Four of Vancouver’s former mayors, Mike Hartcourt, Philip Owen, Larry Campbell and Sam Sullivan, say it’s time British Columbia politicians led the fight to revise Canada’s marijuana laws. All four have signed an open letter to every municipal, provincial and federal politician in British Columbia, Canada. The prohibition of marijuana is “a failed policy” that is “creating violent, gang-related crime in our communities,” according to a letter signed by four former Vancouver, B.C., mayors. The ex-mayors, ranging across Canada’s political spectrum, urged Canada’s federal and provincial politicians to end pot prohibition.
“It is creating violent, gang-related crime in our communities and fear among our citizens, and adding financial costs for all levels of government at a time when we can least afford them,” said the letter. “Politicians cannot ignore the status quo any longer, and must develop and deliver alternative marijuana policies that avoid the social and criminal harms that stem directly from cannabis prohibition.”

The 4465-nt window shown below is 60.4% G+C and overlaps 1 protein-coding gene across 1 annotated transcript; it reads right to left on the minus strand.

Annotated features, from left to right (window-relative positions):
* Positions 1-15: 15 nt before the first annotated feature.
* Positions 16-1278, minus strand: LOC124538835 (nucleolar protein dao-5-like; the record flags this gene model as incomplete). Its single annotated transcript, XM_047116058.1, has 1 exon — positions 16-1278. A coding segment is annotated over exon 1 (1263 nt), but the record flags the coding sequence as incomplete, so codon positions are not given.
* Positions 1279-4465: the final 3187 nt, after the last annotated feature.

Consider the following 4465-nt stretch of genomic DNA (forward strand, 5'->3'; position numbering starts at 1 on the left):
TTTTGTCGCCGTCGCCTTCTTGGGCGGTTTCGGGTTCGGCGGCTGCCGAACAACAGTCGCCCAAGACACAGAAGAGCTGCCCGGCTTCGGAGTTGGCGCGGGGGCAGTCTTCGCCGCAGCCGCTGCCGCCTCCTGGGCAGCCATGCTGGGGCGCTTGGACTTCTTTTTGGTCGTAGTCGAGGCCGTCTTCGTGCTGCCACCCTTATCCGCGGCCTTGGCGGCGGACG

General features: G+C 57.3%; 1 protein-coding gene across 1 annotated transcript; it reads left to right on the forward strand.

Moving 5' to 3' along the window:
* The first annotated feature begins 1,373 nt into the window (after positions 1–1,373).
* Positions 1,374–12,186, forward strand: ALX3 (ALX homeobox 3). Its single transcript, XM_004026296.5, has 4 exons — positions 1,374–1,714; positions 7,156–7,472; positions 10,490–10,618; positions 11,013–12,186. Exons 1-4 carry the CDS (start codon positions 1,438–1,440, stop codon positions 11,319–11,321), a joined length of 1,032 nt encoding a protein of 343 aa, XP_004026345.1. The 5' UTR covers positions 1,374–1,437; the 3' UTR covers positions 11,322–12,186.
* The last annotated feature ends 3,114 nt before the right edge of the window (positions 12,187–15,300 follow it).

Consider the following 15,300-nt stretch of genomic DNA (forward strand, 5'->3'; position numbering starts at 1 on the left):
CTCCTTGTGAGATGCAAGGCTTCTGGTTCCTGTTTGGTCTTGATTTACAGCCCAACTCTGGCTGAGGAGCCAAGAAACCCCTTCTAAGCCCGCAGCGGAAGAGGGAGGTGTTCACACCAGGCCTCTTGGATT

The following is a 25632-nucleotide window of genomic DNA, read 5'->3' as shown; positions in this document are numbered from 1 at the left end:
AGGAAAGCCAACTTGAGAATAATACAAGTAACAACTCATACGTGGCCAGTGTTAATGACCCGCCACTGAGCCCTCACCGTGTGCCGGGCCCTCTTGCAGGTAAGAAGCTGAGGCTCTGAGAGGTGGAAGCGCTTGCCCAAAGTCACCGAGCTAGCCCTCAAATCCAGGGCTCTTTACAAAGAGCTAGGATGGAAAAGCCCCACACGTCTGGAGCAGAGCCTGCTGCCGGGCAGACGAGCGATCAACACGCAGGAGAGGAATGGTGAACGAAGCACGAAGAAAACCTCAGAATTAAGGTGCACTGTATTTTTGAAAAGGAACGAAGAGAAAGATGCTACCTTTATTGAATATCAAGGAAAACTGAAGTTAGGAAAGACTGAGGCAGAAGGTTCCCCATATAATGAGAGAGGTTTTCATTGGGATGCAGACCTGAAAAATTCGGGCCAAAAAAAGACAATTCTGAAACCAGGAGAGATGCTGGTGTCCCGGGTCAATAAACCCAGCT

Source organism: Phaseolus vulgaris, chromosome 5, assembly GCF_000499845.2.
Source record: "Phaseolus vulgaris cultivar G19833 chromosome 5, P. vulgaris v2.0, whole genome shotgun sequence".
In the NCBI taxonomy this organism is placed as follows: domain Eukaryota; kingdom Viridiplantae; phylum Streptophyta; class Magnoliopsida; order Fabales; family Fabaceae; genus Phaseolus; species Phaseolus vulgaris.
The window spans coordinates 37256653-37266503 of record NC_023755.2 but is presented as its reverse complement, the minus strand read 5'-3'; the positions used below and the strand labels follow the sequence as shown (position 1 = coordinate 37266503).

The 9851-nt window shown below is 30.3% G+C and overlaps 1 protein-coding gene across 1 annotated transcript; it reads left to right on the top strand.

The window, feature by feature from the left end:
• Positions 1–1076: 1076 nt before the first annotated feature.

The growing and export of potent British Columbia marijuana — nicknamed “B.C. Bud” — is considered the province’s leading agricultural crop, although it is not possible to develop statistics. Seattle-based U.S. Attorney Jenny Durkan, in an interview last week, said trafficking in B.C. Bud has become a source of “drug cartel activity.” “The B.C. Bud thing has changed,” Durkan told SeattlePI.com “It is now almost a currency. “Cocaine and meth are traded for marijuana and bulk cash.”
Former Vancouver Mayor Sullivan said in a statement, quoted by the Vancouver Sun: “It is unconscionable, unacceptable and unreasonable that the criminal element in B.C. is allowed to grow and thrive in B.C. due to inaction on the part of the politicians. Politicians must play a key role in the development of new policies that can really provide safer, stronger communities.”
The former mayors urge politicians to consider alternatives such as legalization and regulation, saying those policies will increase taxes to government, remove illicit profits that lead to gang violence, and eliminate costly legal proceedings. A group called the Stop the Violence BC Coalition, which the ex-mayors endorse, recently released a poll showing most B.C. citizens favor a change in marijuana laws. They say politicians must play a key role in the development of new policies that can provide safer, stronger communities.